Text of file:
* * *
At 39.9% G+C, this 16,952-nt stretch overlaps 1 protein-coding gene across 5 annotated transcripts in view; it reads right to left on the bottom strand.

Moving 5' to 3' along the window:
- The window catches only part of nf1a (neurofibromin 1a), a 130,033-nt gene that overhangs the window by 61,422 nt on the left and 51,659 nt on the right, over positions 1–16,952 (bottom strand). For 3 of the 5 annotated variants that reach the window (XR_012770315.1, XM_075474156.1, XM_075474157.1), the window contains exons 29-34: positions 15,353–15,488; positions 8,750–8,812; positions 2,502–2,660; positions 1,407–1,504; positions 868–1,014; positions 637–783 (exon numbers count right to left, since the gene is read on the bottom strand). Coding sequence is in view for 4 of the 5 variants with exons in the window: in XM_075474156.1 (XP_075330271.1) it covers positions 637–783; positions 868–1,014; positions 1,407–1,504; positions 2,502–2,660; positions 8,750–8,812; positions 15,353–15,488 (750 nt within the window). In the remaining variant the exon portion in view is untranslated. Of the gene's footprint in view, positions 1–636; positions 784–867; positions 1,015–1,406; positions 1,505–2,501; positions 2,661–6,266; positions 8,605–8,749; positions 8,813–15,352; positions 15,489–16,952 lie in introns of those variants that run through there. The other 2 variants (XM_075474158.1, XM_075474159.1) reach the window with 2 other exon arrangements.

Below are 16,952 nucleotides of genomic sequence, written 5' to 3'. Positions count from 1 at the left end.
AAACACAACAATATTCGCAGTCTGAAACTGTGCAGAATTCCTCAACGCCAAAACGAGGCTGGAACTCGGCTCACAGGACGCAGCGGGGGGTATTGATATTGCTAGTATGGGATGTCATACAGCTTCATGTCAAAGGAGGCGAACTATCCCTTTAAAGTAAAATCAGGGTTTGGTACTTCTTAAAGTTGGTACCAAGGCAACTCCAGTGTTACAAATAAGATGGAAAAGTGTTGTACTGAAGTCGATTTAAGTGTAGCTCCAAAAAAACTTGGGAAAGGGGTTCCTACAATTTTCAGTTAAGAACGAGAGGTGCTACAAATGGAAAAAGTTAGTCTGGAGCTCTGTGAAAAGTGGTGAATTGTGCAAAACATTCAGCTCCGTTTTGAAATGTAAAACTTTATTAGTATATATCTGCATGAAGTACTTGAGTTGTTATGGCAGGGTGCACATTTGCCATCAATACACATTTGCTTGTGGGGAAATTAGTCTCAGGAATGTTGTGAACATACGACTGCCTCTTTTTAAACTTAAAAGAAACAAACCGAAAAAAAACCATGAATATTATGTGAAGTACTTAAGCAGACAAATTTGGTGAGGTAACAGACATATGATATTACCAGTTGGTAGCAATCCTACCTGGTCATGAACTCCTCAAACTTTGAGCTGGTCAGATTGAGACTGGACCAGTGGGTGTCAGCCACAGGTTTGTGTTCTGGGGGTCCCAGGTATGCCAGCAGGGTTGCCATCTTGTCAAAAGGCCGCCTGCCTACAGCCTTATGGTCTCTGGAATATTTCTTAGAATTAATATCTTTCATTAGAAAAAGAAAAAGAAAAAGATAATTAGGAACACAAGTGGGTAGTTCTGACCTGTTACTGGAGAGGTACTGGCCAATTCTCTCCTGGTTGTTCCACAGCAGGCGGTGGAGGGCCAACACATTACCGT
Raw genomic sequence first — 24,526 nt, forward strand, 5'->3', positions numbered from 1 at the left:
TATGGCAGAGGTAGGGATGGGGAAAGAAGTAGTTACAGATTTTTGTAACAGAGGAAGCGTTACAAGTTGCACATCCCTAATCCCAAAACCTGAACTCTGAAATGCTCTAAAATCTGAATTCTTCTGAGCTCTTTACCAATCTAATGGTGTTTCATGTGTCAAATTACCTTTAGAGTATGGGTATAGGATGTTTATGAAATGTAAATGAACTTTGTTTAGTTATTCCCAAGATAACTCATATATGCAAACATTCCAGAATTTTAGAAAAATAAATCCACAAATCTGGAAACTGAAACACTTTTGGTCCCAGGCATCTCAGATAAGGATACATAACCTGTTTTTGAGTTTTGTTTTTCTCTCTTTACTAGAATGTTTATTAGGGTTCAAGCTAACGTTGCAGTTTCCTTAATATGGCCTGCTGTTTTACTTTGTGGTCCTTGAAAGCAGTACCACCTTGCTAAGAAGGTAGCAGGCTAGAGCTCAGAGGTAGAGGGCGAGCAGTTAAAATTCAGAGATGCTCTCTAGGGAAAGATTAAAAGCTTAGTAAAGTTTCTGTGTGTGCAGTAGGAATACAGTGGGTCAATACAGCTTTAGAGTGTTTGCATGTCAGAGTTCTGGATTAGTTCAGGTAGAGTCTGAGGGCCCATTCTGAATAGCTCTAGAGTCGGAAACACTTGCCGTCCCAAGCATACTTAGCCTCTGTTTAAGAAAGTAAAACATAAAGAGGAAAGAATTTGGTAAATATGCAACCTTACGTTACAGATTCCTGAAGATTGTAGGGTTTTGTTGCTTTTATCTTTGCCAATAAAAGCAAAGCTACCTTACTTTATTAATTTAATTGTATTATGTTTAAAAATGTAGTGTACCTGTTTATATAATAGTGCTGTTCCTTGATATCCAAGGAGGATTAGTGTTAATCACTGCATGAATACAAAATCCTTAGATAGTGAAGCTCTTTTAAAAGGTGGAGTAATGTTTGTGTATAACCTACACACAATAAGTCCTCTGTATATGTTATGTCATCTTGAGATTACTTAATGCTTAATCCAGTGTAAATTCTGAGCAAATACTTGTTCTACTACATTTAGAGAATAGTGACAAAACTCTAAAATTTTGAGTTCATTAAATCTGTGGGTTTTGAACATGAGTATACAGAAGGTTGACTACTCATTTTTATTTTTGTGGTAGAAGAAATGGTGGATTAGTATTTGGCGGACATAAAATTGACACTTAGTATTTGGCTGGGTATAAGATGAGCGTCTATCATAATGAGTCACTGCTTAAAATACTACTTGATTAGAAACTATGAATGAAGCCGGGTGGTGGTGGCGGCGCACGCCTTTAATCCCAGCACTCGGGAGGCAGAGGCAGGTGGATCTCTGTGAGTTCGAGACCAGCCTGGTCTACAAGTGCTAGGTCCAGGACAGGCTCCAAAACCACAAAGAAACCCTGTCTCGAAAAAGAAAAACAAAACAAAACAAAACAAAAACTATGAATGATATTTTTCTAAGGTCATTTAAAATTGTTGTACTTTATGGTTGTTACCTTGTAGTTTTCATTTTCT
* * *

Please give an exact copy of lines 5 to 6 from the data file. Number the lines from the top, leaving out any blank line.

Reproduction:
AAACACAACAATATTCGCAGTCTGAAACTGTGCAGAATTCCTCAACGCCAAAACGAGGCTGGAACTCGGCTCACAGGACGCAGCGGGGGGTATTGATATTGCTAGTATGGGATGTCATACAGCTTCATGTCAAAGGAGGCGAACTATCCCTTTAAAGTAAAATCAGGGTTTGGTACTTCTTAAAGTTGGTACCAAGGCAACTCCAGTGTTACAAATAAGATGGAAAAGTGTTGTACTGAAGTCGATTTAAGTGTAGCTCCAAAAAAACTTGGGAAAGGGGTTCCTACAATTTTCAGTTAAGAACGAGAGGTGCTACAAATGGAAAAAGTTAGTCTGGAGCTCTGTGAAAAGTGGTGAATTGTGCAAAACATTCAGCTCCGTTTTGAAATGTAAAACTTTATTAGTATATATCTGCATGAAGTACTTGAGTTGTTATGGCAGGGTGCACATTTGCCATCAATACACATTTGCTTGTGGGGAAATTAGTCTCAGGAATGTTGTGAACATACGACTGCCTCTTTTTAAACTTAAAAGAAACAAACCGAAAAAAAACCATGAATATTATGTGAAGTACTTAAGCAGACAAATTTGGTGAGGTAACAGACATATGATATTACCAGTTGGTAGCAATCCTACCTGGTCATGAACTCCTCAAACTTTGAGCTGGTCAGATTGAGACTGGACCAGTGGGTGTCAGCCACAGGTTTGTGTTCTGGGGGTCCCAGGTATGCCAGCAGGGTTGCCATCTTGTCAAAAGGCCGCCTGCCTACAGCCTTATGGTCTCTGGAATATTTCTTAGAATTAATATCTTTCATTAGAAAAAGAAAAAGAAAAAGATAATTAGGAACACAAGTGGGTAGTTCTGACCTGTTACTGGAGAGGTACTGGCCAATTCTCTCCTGGTTGTTCCACAGCAGGCGGTGGAGGGCCAACACATTACCGT
Raw genomic sequence first — 24,526 nt, forward strand, 5'->3', positions numbered from 1 at the left: